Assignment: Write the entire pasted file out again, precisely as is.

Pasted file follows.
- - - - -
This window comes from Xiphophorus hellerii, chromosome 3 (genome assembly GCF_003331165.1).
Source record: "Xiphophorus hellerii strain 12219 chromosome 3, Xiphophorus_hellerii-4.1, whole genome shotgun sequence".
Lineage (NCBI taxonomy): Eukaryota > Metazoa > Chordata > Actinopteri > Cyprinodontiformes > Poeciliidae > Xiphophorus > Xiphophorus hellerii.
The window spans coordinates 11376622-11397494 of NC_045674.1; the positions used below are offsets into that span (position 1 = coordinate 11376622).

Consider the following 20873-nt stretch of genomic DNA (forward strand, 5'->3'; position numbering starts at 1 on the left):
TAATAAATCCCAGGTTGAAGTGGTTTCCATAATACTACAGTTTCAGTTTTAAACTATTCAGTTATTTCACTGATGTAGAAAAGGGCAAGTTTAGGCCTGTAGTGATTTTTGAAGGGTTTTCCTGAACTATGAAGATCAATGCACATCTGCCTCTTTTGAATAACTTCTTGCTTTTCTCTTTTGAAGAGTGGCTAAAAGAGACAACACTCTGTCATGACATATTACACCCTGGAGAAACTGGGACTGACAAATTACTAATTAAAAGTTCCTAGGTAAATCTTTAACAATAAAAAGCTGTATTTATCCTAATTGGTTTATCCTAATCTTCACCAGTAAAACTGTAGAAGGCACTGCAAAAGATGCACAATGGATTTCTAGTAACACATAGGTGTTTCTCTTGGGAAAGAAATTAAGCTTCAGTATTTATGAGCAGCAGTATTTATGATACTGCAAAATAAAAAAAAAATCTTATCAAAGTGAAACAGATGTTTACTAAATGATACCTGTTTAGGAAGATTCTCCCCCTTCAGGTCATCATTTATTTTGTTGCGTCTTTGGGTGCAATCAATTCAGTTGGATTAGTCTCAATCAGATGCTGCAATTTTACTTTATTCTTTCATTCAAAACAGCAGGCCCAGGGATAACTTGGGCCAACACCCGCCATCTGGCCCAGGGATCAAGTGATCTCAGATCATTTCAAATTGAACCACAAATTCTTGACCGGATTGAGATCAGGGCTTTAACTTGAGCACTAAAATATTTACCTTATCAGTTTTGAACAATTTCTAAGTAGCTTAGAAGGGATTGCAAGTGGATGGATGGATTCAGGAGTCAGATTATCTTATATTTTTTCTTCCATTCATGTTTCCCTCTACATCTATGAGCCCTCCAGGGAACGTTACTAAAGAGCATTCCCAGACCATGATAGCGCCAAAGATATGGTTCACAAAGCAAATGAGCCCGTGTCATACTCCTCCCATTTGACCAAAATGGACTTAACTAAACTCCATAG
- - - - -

This window comes from Xiphophorus hellerii, chromosome 3 (genome assembly GCF_003331165.1).
Source record: "Xiphophorus hellerii strain 12219 chromosome 3, Xiphophorus_hellerii-4.1, whole genome shotgun sequence".
Lineage (NCBI taxonomy): Eukaryota > Metazoa > Chordata > Actinopteri > Cyprinodontiformes > Poeciliidae > Xiphophorus > Xiphophorus hellerii.
The window spans coordinates 11376622-11397494 of NC_045674.1; the positions used below are offsets into that span (position 1 = coordinate 11376622).

Consider the following 20873-nt stretch of genomic DNA (forward strand, 5'->3'; position numbering starts at 1 on the left):
TAATAAATCCCAGGTTGAAGTGGTTTCCATAATACTACAGTTTCAGTTTTAAACTATTCAGTTATTTCACTGATGTAGAAAAGGGCAAGTTTAGGCCTGTAGTGATTTTTGAAGGGTTTTCCTGAACTATGAAGATCAATGCACATCTGCCTCTTTTGAATAACTTCTTGCTTTTCTCTTTTGAAGAGTGGCTAAAAGAGACAACACTCTGTCATGACATATTACACCCTGGAGAAACTGGGACTGACAAATTACTAATTAAAAGTTCCTAGGTAAATCTTTAACAATAAAAAGCTGTATTTATCCTAATTGGTTTATCCTAATCTTCACCAGTAAAACTGTAGAAGGCACTGCAAAAGATGCACAATGGATTTCTAGTAACACATAGGTGTTTCTCTTGGGAAAGAAATTAAGCTTCAGTATTTATGAGCAGCAGTATTTATGATACTGCAAAATAAAAAAAAAATCTTATCAAAGTGAAACAGATGTTTACTAAATGATACCTGTTTAGGAAGATTCTCCCCCTTCAGGTCATCATTTATTTTGTTGCGTCTTTGGGTGCAATCAATTCAGTTGGATTAGTCTCAATCAGATGCTGCAATTTTACTTTATTCTTTCATTCAAAACAGCAGGCCCAGGGATAACTTGGGCCAACACCCGCCATCTGGCCCAGGGATCAAGTGATCTCAGATCATTTCAAATTGAACCACAAATTCTTGACCGGATTGAGATCAGGGCTTTAACTTGAGCACTAAAATATTTACCTTATCAGTTTTGAACAATTTCTAAGTAGCTTAGAAGGGATTGCAAGTGGATGGATGGATTCAGGAGTCAGATTATCTTATATTTTTTCTTCCATTCATGTTTCCCTCTACATCTATGAGCCCTCCAGGGAACGTTACTAAAGAGCATTCCCAGACCATGATAGCGCCAAAGATATGGTTCACAAAGCAAATGAGCCCGTGTCATACTCCTCCCATTTGACCAAAATGGACTTAACTAAACTCCATAG